Hugard was born John Gerard Rodney Boyce in Toowoomba, Queensland, Australia.
Over the course of his life he performed as Oscar Kellmann, Chin Sun Loo, Ching Ling Foo, and Jean Hugarde. He was inspired in 1880 seeing a Haselmayer show. He eventually began his professional career in 1896.
One of his full evening shows presented on tour in Australia and New Zealand was a silent Chinese act. He also was known for his bullet catch routine he called "The Great Rifle Feat". He was the first to present it with modern-day guns at the time.
In 1915, he moved to the USA and worked in vaudeville from 1916 until 1918. One of his feature attractions then was "Birth of the Sea Nymph."
He owned and performed in a magic theater in Luna Park (at Coney Island) from 1919-1929. He also appeared in a Broadway Show in 1928 at the Forrest Theater called "The Squealer."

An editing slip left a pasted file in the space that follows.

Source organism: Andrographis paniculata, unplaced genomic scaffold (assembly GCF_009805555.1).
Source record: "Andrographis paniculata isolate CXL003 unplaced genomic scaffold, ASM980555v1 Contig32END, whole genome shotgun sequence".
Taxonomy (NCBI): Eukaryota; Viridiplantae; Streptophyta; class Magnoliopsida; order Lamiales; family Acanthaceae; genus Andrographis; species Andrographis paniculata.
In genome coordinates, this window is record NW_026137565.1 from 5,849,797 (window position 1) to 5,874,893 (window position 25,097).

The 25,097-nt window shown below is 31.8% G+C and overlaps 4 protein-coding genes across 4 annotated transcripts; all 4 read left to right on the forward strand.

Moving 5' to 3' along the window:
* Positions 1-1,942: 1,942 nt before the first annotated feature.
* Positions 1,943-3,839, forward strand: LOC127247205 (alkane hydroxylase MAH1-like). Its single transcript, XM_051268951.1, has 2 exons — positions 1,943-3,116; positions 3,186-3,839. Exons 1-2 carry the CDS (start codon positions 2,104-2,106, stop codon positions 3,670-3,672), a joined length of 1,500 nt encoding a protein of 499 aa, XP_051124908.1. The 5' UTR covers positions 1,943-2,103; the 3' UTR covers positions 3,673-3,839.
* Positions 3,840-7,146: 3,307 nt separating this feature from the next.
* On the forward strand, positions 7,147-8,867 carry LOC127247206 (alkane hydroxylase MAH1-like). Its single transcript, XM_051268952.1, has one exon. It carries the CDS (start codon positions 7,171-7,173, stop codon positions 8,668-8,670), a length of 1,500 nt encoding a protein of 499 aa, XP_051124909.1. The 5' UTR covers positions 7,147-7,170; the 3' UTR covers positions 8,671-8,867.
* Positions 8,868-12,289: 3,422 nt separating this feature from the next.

When he retired from performing, he moved to Brooklyn to write and edit magic publications. He wrote more than 30 books on magic. The death of John Northern Hilliard, who had written only the first chapter of his Greater Magic, a lot of manuscript was left to be completed. Carl Waring Jones, who had contracted for its publication, hired Jean Hugard in 1938 to complete and enlarge the text to over 1,000 pages. The book went on to become a standard textbook of magic, which author Henry Hay called "one of the best and largest books ever written about magic."
He was editor of Hugard's Magic Monthly starting in 1943. He was also named the fourth ever Society of American Magicians, Dean of Magicians in 1951. Near the end of his life, Hugard was blind, having lost the sight of both eyes following operations for the removal of cataracts. In spite of this handicap he continued to work in the magic field at his home in Brooklyn, NY.